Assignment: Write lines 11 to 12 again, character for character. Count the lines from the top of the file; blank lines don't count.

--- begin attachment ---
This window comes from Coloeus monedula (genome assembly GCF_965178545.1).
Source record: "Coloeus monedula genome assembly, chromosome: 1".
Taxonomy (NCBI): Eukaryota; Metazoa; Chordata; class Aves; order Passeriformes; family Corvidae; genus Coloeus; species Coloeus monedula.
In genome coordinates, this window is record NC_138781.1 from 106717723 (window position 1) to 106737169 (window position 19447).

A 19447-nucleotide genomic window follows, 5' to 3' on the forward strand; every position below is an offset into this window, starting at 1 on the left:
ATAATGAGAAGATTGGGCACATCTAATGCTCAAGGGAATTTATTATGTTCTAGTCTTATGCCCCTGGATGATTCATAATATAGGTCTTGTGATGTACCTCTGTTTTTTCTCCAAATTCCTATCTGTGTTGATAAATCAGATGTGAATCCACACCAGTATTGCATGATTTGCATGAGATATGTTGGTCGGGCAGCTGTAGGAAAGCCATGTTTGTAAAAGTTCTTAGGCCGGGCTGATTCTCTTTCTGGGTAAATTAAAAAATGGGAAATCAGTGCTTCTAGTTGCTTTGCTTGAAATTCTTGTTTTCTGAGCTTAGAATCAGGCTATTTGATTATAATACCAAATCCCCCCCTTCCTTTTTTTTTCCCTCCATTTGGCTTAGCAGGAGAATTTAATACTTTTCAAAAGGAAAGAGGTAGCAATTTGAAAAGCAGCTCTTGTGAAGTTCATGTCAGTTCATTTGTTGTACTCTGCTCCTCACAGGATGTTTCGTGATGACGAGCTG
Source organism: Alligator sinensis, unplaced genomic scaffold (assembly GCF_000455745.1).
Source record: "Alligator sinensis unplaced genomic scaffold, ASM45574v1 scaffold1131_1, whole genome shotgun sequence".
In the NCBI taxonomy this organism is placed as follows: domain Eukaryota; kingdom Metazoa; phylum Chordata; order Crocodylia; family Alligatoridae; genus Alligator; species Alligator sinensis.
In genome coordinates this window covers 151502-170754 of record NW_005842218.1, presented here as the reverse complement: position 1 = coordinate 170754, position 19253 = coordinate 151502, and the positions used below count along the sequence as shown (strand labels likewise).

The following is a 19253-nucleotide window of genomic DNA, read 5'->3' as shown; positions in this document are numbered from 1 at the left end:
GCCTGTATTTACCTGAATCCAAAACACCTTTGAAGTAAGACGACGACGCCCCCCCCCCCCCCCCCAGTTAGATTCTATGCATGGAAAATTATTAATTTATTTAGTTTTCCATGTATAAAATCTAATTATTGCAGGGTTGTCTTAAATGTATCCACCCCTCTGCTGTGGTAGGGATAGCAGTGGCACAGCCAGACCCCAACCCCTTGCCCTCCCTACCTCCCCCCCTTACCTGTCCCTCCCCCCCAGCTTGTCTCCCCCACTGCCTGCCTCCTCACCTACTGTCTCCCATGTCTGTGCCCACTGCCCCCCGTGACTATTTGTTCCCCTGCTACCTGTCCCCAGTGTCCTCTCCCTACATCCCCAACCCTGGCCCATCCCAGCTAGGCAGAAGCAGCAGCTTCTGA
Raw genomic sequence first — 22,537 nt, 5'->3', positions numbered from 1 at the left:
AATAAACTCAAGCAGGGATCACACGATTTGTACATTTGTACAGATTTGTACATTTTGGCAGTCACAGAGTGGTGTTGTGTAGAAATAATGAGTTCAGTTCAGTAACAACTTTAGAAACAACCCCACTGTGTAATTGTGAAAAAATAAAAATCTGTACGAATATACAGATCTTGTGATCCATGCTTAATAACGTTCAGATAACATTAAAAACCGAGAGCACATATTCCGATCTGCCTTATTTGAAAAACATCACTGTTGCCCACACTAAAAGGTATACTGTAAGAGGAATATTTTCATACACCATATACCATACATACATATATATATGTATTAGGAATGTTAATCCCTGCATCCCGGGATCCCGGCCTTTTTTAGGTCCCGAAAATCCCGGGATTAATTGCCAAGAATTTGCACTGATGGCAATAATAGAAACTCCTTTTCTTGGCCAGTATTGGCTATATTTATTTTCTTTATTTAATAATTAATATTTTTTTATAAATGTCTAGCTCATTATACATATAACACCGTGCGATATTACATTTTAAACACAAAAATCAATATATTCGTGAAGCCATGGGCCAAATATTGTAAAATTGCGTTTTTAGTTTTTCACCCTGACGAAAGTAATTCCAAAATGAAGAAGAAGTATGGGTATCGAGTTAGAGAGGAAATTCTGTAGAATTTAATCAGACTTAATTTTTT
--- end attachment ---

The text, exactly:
The following is a 19253-nucleotide window of genomic DNA, read 5'->3' as shown; positions in this document are numbered from 1 at the left end:
GCCTGTATTTACCTGAATCCAAAACACCTTTGAAGTAAGACGACGACGCCCCCCCCCCCCCCCCCAGTTAGATTCTATGCATGGAAAATTATTAATTTATTTAGTTTTCCATGTATAAAATCTAATTATTGCAGGGTTGTCTTAAATGTATCCACCCCTCTGCTGTGGTAGGGATAGCAGTGGCACAGCCAGACCCCAACCCCTTGCCCTCCCTACCTCCCCCCCTTACCTGTCCCTCCCCCCCAGCTTGTCTCCCCCACTGCCTGCCTCCTCACCTACTGTCTCCCATGTCTGTGCCCACTGCCCCCCGTGACTATTTGTTCCCCTGCTACCTGTCCCCAGTGTCCTCTCCCTACATCCCCAACCCTGGCCCATCCCAGCTAGGCAGAAGCAGCAGCTTCTGA